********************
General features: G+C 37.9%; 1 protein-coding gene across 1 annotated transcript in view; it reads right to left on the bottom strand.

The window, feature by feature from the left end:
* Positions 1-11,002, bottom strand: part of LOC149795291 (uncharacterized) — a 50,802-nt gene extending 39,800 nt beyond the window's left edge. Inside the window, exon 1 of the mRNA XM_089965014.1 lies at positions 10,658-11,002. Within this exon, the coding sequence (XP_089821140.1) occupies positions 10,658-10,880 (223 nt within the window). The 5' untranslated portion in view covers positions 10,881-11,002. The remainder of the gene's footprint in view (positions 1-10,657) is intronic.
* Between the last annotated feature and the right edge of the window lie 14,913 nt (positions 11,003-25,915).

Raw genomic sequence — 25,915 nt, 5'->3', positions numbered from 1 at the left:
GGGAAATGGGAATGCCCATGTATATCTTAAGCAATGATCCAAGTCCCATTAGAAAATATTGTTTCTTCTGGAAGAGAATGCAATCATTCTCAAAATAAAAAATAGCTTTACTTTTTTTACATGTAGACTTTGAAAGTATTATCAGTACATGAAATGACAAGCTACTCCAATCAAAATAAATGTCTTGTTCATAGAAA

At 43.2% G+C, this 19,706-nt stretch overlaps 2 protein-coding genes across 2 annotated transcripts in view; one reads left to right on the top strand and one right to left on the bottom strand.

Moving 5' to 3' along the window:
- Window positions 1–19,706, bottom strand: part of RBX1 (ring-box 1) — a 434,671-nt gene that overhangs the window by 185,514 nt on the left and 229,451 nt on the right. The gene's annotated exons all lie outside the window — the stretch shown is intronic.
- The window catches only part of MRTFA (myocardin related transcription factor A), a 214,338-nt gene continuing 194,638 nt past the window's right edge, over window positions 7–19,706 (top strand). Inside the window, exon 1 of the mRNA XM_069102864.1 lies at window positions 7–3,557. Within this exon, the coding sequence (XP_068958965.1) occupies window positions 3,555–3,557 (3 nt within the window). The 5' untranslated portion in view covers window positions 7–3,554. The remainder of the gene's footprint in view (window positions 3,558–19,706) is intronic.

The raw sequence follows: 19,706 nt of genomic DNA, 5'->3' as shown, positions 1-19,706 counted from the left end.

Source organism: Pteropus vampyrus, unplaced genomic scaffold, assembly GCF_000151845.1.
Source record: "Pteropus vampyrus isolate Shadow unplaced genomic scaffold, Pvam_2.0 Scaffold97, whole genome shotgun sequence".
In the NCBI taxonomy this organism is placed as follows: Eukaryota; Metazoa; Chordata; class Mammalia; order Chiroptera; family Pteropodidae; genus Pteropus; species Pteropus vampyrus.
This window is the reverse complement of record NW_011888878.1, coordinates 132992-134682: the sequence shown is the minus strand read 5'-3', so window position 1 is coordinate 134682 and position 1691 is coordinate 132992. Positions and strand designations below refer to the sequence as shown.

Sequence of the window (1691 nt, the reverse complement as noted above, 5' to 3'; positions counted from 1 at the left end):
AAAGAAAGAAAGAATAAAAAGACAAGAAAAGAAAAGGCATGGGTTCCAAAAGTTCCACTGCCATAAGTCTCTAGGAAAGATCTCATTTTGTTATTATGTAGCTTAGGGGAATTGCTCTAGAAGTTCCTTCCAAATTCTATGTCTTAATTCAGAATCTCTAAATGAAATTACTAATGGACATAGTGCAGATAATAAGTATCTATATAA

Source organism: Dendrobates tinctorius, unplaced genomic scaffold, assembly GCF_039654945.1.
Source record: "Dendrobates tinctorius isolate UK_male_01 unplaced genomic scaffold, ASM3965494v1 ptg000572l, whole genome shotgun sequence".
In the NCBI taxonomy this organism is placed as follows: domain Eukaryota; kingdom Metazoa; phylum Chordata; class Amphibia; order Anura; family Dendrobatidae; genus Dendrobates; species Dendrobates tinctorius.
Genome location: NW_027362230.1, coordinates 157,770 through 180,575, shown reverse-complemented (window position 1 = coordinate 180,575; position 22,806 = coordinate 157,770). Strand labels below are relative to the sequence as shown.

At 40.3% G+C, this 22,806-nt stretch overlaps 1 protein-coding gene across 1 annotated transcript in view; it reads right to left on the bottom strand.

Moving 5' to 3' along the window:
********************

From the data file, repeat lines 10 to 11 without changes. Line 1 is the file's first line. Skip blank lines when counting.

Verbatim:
- The window catches only part of MRTFA (myocardin related transcription factor A), a 214,338-nt gene continuing 194,638 nt past the window's right edge, over window positions 7–19,706 (top strand). Inside the window, exon 1 of the mRNA XM_069102864.1 lies at window positions 7–3,557. Within this exon, the coding sequence (XP_068958965.1) occupies window positions 3,555–3,557 (3 nt within the window). The 5' untranslated portion in view covers window positions 7–3,554. The remainder of the gene's footprint in view (window positions 3,558–19,706) is intronic.

The raw sequence follows: 19,706 nt of genomic DNA, 5'->3' as shown, positions 1-19,706 counted from the left end.